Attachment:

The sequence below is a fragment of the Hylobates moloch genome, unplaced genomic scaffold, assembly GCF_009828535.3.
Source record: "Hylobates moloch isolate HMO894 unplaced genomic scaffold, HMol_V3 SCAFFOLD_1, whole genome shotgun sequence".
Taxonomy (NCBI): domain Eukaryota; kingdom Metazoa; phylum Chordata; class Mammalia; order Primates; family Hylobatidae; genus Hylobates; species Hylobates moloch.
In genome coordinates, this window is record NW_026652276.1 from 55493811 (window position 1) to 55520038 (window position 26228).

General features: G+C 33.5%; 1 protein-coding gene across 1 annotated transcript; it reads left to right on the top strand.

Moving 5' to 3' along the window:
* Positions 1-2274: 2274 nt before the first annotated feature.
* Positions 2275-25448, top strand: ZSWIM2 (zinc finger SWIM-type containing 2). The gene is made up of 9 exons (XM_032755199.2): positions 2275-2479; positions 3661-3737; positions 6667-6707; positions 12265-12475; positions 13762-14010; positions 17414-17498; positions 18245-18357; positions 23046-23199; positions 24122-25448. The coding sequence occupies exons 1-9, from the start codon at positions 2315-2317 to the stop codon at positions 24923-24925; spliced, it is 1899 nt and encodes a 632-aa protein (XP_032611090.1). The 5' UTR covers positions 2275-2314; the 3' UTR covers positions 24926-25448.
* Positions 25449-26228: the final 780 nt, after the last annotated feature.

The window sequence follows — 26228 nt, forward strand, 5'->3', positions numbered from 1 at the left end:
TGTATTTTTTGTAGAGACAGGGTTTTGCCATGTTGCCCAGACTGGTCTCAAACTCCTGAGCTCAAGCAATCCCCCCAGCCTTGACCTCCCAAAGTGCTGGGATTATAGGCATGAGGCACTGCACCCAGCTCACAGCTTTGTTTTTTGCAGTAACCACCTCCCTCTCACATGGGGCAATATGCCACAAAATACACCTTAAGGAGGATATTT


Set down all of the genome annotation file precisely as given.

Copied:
The sequence below is a fragment of the Hylobates moloch genome, unplaced genomic scaffold, assembly GCF_009828535.3.
Source record: "Hylobates moloch isolate HMO894 unplaced genomic scaffold, HMol_V3 SCAFFOLD_1, whole genome shotgun sequence".
Taxonomy (NCBI): domain Eukaryota; kingdom Metazoa; phylum Chordata; class Mammalia; order Primates; family Hylobatidae; genus Hylobates; species Hylobates moloch.
In genome coordinates, this window is record NW_026652276.1 from 55493811 (window position 1) to 55520038 (window position 26228).

General features: G+C 33.5%; 1 protein-coding gene across 1 annotated transcript; it reads left to right on the top strand.

Moving 5' to 3' along the window:
* Positions 1-2274: 2274 nt before the first annotated feature.
* Positions 2275-25448, top strand: ZSWIM2 (zinc finger SWIM-type containing 2). The gene is made up of 9 exons (XM_032755199.2): positions 2275-2479; positions 3661-3737; positions 6667-6707; positions 12265-12475; positions 13762-14010; positions 17414-17498; positions 18245-18357; positions 23046-23199; positions 24122-25448. The coding sequence occupies exons 1-9, from the start codon at positions 2315-2317 to the stop codon at positions 24923-24925; spliced, it is 1899 nt and encodes a 632-aa protein (XP_032611090.1). The 5' UTR covers positions 2275-2314; the 3' UTR covers positions 24926-25448.
* Positions 25449-26228: the final 780 nt, after the last annotated feature.

The window sequence follows — 26228 nt, forward strand, 5'->3', positions numbered from 1 at the left end:
TGTATTTTTTGTAGAGACAGGGTTTTGCCATGTTGCCCAGACTGGTCTCAAACTCCTGAGCTCAAGCAATCCCCCCAGCCTTGACCTCCCAAAGTGCTGGGATTATAGGCATGAGGCACTGCACCCAGCTCACAGCTTTGTTTTTTGCAGTAACCACCTCCCTCTCACATGGGGCAATATGCCACAAAATACACCTTAAGGAGGATATTT